However, I don’t believe it is efficient for every farm to put resources into these technologies. It means there will be no economies of scale, no ability to build on each other’s work, and lots of repeated time, effort, and money. We hope to promote knowledge sharing across the industry, or even a potential Center of Excellence, to help do some of this technological research and share the gains. All farms will benefit from better technology.
What do you think needs to be done to encourage CEA growers to consider the full environmental impact of this growing method and what small steps could growers take today to start on this journey?
I think that many CEA growers entered this space because of their passion for and commitment to social and environmental concerns for our food and agriculture system today. It means many are deeply committed to improving their footprint and reaching more people at affordable rates. That is an important start and without that base, much of this work would not be possible. I hope our LCA continues steps in that direction. I’d love to see us be able to update our LCA down the line with pooled data from a variety of farms to see if gains have been made and to share opportunities and hurdles.
I also think it’s important to consider the full scope of impacts across the entire manufacturing process of equipment and up and downstream of the supply chain of these farms. I think there is growing awareness of these impacts - I’m referring to Scope 3 emissions - and continued conversation will be necessary for iterative improvement.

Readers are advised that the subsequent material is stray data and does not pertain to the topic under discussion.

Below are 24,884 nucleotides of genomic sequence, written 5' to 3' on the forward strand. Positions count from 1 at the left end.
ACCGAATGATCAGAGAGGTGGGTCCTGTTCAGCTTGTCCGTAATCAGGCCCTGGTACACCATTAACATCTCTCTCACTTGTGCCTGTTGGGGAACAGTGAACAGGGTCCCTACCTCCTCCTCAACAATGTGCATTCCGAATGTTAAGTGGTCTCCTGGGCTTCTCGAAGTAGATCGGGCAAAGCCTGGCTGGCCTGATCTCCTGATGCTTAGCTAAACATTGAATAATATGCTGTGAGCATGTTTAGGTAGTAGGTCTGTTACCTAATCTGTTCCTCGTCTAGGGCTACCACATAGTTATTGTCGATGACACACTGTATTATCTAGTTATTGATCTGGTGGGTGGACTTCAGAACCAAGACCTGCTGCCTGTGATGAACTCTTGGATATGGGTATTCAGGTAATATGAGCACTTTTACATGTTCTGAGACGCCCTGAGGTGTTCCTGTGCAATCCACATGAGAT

Do you think there needs to be more knowledge sharing amongst CEA growers to understand technological advantages and information on how to achieve increased sustainability in a way that’s commercially viable?
Absolutely. I believe that beginning knowledge sharing on issues that are less competitive would be beneficial. We certainly do not expect farms to share their 'secret sauce' but there might be some key areas, perhaps around standardisation, where everyone would benefit from working together. We’ve helped this happen in other industries, such as salmon aquaculture and the Global Salmon Initiative, and know that an entire industry can benefit, especially an early-stage one, through collaboration.
Your report lists food safety and supply chain resilience as two major benefits associated with hydroponics. Could you explain why this is important – especially through the filter of COVID-19?